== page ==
Welcome to my monthly post on all things historical fiction. For my first Musings post of the year, I am looking back at the historical fiction I read in 2020 and have put together my usual selection of charts and lists! I have kept the same categories as in the previous four years so that it should be easy to make comparisons and to see if there have been any interesting changes in my reading patterns and choices (my 2019 post is here, 2018 here, 2017 here and 2016 here).
Time periods read about in 2020
For the last four years, the 19th century has been the most popular time period for my historical fiction reading (in 2019, it was the setting for more than a third of the books I read). In 2020, there was a different winner: the time period I read about most often was the 17th century, with the 19th in second place, just ahead of the 20th and 16th.
I read 12 books in total set during the 17th century, with topics ranging from the Pendle Witch Trials (The Familiars by Stacey Halls) to the 1617 Vardø storm (The Mercies by Kiran Millwood Hargrave) and the Barbary pirate raid on Cornwall (The Tenth Gift by Jane Johnson).
32% of the historical fiction authors I read in 2020 were new to me.
This is down on 2019’s 54%, but I’m pleased that I still discovered a lot of new authors as well as reading books by favourite authors.
Three books I’ve read by new-to-me historical fiction authors in 2020:
Publication dates of books read in 2020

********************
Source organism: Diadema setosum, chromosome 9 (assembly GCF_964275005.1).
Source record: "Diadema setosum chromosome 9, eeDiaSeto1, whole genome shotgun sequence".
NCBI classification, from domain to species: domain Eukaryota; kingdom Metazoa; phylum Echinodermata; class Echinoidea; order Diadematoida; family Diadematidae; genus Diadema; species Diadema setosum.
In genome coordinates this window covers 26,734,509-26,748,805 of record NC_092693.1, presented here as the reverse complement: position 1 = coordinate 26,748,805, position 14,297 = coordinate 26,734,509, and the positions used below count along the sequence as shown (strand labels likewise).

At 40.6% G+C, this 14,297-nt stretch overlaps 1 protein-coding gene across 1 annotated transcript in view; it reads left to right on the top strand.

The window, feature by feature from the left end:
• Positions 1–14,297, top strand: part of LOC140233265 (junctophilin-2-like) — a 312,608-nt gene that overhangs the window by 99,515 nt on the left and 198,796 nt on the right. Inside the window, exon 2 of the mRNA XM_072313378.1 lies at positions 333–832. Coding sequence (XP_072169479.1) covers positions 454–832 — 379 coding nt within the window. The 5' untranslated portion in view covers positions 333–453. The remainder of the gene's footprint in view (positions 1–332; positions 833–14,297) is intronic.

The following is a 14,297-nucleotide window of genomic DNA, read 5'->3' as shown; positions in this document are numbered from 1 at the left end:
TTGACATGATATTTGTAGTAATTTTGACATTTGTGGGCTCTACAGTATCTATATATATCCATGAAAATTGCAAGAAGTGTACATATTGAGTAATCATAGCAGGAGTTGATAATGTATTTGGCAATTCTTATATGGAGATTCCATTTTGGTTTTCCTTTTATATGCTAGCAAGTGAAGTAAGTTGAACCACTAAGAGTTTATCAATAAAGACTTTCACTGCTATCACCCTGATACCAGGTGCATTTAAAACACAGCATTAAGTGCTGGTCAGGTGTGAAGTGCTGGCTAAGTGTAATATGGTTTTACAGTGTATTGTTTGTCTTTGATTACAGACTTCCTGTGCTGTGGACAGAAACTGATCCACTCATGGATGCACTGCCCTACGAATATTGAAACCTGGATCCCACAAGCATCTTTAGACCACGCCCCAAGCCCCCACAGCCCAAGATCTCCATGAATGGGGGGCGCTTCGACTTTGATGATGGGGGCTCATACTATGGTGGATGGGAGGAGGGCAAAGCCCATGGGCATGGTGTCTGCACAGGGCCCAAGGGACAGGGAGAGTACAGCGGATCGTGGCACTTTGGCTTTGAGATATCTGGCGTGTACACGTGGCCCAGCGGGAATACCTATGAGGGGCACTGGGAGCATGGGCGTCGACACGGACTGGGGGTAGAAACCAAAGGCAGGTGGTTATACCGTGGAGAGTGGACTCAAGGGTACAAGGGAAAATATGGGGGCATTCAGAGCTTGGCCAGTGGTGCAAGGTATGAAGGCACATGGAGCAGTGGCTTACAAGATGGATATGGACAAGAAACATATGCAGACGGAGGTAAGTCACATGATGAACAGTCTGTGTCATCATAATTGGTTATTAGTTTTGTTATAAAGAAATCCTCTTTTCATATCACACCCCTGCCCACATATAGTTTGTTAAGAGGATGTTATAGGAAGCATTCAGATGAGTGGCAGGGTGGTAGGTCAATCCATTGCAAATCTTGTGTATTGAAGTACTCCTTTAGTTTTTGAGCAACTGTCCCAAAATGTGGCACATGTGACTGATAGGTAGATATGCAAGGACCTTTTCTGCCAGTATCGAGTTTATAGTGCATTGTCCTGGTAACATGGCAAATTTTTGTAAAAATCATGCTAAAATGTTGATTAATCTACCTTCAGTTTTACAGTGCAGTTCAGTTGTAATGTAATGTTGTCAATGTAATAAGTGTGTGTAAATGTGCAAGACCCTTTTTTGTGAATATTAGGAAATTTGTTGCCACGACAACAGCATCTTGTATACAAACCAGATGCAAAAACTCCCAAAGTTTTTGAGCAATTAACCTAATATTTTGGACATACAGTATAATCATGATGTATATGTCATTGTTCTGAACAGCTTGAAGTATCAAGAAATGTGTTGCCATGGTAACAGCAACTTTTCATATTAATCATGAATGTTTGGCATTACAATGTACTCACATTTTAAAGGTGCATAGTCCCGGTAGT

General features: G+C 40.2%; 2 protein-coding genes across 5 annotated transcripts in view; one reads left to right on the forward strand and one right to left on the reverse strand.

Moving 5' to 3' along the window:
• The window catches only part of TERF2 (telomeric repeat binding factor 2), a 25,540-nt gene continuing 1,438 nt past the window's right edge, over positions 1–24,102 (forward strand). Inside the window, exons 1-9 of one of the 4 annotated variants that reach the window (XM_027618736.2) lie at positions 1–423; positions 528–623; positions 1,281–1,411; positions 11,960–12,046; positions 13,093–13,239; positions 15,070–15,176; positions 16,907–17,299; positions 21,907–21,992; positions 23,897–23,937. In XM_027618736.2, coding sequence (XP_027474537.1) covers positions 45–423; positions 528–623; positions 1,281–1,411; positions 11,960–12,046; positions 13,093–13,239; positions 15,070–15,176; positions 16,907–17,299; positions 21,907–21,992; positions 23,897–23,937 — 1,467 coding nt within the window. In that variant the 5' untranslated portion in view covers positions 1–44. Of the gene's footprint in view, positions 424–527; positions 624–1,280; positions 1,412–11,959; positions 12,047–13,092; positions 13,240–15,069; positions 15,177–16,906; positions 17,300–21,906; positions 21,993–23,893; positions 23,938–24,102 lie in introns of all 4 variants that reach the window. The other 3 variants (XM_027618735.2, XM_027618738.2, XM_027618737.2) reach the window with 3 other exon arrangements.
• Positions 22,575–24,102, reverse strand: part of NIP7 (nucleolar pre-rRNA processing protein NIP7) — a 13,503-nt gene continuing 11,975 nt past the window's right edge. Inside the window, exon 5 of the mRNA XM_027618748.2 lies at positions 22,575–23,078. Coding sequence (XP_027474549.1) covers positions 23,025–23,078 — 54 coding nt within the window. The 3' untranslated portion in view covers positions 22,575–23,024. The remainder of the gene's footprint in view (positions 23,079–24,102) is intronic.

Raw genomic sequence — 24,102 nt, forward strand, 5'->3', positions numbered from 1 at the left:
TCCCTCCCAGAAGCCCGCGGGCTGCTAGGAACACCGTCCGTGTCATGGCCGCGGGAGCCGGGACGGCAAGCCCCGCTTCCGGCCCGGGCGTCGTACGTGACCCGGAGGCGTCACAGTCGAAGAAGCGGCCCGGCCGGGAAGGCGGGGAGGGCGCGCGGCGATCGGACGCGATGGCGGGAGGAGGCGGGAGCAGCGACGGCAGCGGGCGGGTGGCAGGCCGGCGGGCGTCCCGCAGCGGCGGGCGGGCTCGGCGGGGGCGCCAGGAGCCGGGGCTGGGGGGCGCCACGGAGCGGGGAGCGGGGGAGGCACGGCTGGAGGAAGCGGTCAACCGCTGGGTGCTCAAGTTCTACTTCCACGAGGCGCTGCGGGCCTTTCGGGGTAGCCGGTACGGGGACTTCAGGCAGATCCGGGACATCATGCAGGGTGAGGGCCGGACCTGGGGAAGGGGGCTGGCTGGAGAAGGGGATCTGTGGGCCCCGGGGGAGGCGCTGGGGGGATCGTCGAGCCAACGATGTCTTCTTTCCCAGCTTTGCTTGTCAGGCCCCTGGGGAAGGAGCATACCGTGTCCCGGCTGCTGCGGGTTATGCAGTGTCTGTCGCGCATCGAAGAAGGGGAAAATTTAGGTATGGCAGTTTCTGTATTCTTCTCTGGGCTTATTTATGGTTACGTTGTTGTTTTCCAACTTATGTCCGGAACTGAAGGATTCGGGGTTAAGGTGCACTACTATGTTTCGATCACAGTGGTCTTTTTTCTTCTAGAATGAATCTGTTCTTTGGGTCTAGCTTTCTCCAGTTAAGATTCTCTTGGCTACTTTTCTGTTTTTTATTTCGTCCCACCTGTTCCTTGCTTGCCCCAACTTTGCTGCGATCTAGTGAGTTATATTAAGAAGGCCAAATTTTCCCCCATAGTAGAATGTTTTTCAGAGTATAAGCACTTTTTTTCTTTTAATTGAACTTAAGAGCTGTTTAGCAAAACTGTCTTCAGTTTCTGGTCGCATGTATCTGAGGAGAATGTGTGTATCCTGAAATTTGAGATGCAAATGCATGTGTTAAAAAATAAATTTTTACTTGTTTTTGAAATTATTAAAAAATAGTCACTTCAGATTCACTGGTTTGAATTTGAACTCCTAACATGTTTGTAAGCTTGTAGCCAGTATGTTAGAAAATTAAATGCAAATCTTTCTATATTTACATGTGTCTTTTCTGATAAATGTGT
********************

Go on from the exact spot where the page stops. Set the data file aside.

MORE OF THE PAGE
As usual, most of the historical fiction books I read were published in the current year. Not even a quarter of the books I read were published before 2000, which is disappointing for me as those older books are the ones I usually end up loving the most. I need to stop being tempted by all the new books on NetGalley!
The oldest one I read was The Black Arrow by Robert Louis Stevenson (1883).
10% of my historical reads in 2020 were historical mysteries.
This is lower than 2019’s 20% and 2018’s 14%.
Three historical mysteries I read last year:
I read historical fiction set in 19 different countries in 2020.
This is slightly more than the 16 different countries I read about in 2019, but I still want to make an effort to visit more countries in my reading this year, particularly African and Asian ones.
Three books I read last year set in countries other than my own:
Four historical men I’ve read about this year:
Bram Stoker (Shadowplay by Joseph O’Connor)
Raphael (The Woman in the Painting by Kerry Postle)
Charles of Orléans (In a Dark Wood Wandering by Hella S Haasse)
Henry VIII (The Great Matter Monologues by Thomas Crockett)
Four historical women I’ve read about this year:
Eleanor of Provence (The Silken Rose by Carol McGrath)
Joan Vaux (The Lady of the Ravens by Joanna Hickson)
Aoife MacMurchada (The Irish Princess by Elizabeth Chadwick)
Belle Bilton (Becoming Belle by Nuala O’Connor)
What about you? Did you read any good historical fiction last year? Have you read any of the books or authors I’ve mentioned here and have you noticed any patterns or trends in your own reading?